surveys showed Gazans cared more about fighting poverty than armed resistance

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Hamas was unpopular in Gaza before it attacked Israel – surveys showed Gazans cared more about fighting poverty than armed resistance

Who speaks for the Palestinians of Gaza?
Mohammed Abed/AFP via Getty Images

Nathan French, Miami University

Amid the escalation of the Israel-Hamas war, observers in the region and internationally continue to make assumptions about Gazan public support for Hamas.

Mistaken assumptions such as those by U.S. presidential candidate Ron DeSantis, claiming that all Gazans are “antisemitic,” or those that blame Gazans for “electing Hamas” may shape debates not only on how the war is perceived, but also over relief plans for Gazans in the months ahead.

Any reconstruction efforts or aid distribution might be weighed against fears of Hamas insurgents within the Gazan population.

In my own research into Jihadi-Salafism and Islamism, I found that militant movements provoked military interventions to exploit the chaos that ensues. Moreover, such groups often claim to govern in the “legitimate” interests of those they dominate even if those populations reject their rule.

As several commentators have observed, Hamas likely hopes to not just encourage a disproportionate response from Israel, but also to use the violent aftermath of intervention to cultivate continued Gazan dependence upon it and to distract from its own domestic policy failures.

Politicians and Gaza

Leaders on both sides of the conflict have tried to make justifications for their actions. Often, they use their own perception of Gazan public opinion to support their own policy objectives.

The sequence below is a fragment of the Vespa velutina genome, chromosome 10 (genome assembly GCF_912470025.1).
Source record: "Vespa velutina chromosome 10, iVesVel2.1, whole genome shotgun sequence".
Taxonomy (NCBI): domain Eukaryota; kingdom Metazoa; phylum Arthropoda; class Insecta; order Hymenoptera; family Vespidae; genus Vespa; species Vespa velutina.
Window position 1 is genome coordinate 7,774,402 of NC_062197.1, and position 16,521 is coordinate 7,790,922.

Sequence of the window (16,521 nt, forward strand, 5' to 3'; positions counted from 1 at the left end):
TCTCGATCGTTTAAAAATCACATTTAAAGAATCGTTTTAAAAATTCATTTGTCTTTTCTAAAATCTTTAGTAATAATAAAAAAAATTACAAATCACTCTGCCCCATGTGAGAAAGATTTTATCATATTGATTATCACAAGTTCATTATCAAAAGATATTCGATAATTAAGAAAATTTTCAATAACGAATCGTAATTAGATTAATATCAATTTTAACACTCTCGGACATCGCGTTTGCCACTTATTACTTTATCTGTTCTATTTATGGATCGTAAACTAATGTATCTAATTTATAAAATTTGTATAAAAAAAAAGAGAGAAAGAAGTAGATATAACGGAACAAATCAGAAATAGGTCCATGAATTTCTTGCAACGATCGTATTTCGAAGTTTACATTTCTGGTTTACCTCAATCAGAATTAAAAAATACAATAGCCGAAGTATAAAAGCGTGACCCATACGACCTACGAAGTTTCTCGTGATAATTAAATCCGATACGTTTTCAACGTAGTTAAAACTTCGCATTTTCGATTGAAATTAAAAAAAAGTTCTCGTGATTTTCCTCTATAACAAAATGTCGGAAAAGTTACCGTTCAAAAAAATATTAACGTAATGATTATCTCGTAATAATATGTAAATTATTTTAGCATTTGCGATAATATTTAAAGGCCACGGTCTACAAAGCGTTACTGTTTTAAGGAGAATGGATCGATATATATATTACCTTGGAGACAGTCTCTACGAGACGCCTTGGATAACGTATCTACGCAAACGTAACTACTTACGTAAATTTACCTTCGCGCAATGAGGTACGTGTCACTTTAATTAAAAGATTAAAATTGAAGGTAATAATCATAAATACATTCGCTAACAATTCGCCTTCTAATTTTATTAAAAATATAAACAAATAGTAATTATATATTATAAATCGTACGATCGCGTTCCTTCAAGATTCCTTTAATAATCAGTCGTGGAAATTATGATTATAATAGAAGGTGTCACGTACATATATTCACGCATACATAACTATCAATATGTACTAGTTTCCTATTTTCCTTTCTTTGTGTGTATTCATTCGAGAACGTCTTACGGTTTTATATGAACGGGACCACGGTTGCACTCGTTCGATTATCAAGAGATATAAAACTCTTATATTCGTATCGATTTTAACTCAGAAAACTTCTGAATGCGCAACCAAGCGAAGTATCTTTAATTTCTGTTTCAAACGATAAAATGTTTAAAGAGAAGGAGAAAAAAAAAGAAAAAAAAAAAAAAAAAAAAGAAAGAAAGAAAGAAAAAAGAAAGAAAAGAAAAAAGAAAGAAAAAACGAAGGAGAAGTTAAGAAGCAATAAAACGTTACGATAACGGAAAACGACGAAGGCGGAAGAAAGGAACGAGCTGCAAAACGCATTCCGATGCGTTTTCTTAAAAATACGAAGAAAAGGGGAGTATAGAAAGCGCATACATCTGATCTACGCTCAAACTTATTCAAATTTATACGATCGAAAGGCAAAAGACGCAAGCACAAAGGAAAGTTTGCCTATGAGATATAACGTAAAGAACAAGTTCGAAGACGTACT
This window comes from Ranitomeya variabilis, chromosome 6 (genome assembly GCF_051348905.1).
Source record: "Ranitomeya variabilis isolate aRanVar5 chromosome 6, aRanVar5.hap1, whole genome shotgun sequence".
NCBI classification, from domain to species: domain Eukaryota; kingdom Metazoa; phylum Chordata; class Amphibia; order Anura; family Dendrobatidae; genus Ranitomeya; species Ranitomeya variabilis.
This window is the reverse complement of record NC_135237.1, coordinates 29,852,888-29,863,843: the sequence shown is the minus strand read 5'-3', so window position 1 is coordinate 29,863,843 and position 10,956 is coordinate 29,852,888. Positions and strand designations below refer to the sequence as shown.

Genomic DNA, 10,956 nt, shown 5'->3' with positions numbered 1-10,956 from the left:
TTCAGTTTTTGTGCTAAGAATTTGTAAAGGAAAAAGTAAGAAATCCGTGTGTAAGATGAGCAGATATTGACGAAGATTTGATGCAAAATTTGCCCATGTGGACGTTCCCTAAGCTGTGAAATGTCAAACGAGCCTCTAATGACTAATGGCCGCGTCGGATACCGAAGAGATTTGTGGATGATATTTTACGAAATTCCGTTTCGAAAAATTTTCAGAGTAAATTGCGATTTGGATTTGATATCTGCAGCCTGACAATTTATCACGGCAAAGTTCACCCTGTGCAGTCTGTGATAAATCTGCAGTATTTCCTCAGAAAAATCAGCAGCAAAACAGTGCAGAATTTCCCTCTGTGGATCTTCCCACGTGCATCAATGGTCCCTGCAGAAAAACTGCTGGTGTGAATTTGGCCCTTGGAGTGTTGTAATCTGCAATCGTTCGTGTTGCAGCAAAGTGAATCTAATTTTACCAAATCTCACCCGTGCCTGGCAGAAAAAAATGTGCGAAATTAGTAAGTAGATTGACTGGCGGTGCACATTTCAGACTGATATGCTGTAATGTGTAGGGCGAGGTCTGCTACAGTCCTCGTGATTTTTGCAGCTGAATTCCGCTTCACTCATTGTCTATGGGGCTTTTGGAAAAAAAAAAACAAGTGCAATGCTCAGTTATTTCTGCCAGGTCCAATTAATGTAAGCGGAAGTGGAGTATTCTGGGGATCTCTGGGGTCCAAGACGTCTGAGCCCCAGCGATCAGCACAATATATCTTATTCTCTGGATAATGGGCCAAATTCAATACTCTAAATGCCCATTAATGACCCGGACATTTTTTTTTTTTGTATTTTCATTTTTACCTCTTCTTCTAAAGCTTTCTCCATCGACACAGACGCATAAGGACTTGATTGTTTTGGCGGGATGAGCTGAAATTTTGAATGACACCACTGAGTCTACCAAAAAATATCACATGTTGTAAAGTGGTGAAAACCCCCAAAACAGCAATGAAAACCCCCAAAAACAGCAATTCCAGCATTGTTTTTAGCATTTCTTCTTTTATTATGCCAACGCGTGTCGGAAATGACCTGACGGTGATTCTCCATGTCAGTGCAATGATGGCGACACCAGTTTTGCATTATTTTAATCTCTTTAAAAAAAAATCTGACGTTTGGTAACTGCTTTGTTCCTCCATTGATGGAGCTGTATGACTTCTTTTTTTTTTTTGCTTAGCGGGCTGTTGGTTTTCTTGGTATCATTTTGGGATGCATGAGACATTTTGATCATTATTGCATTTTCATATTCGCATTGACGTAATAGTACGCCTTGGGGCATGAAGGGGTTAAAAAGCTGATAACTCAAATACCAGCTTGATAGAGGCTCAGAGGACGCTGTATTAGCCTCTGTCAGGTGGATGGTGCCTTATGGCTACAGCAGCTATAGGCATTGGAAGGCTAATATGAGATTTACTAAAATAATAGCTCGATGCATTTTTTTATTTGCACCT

For example, Ismail Haniyeh, chief of Hamas’ political bureau, claimed that Hamas’ actions represented Gazans and “the entire Arab Muslim community.” For Haniyeh, Hamas’ usage of violence was on behalf of Palestinians who had been assaulted in the Al-Aqsa Mosque compound in September 2023, or have suffered at the hands of Israeli security forces, or for the settlers in the West Bank.

Israeli President Isaac Herzog, meanwhile, suggested that all Gazans bore collective responsibility for Hamas. As a result, he concluded, Israel would act to preserve its own self-interest against Gaza and its people.

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The Biden administration, careful not to condemn the Israeli bombardment, has sought a broader approach toward the escalation. In an interview and on social media, U.S. President Joseph Biden observed that “the overwhelming majority of Palestinians had nothing to do with Hamas’ appalling attacks, and [instead] are suffering as a result of them.” Such suffering, Biden noted, required the eventual lifting of the “complete siege” implemented by Israel against Gaza.

In each example, politicians used their assumptions about Gazans to support their policies. But the people in Gaza experience these policies far differently.

Gazans hold mixed views of Hamas

Reviewing Gazan public opinion over time reveals an ongoing sense of hopelessness living under the Israeli blockade.

A June 2023 poll conducted by Khalil Shikaki, professor of political science and director of the Palestinian Center for Policy and Survey Research, indicated that 79% of Gazans supported armed opposition to Israeli occupation of Palestinian territory. A Washington Institute poll from July 2023 found that only 57% of Gazans held a “somewhat positive” opinion of Hamas.

Further reading of those polls suggests a more nuanced story. Consider that in 2018, some 25% of women in Gaza risked death in childbirth, 53% of Gazans lived in poverty, and essential health care supplies were stretched thin. That same year, Shikaki found an increasing number of Gazans dissatisfied with Hamas’ government, with almost 50% hoping to leave Gaza entirely.

In the June 2023 Washington Institute poll, 64% of Gazans demanded improved health care, employment, education and some sense of normalcy instead of Hamas’ claimed “resistance.” Over 92% of Gazans expressed outright anger at their living conditions.

Additionally, as Shikaki reported, over 73% believed the Hamas government to be corrupt. Yet, Gazans saw little hope for electoral change. With no election since 2006, a majority of Gazans alive today were not old enough to have voted for Hamas.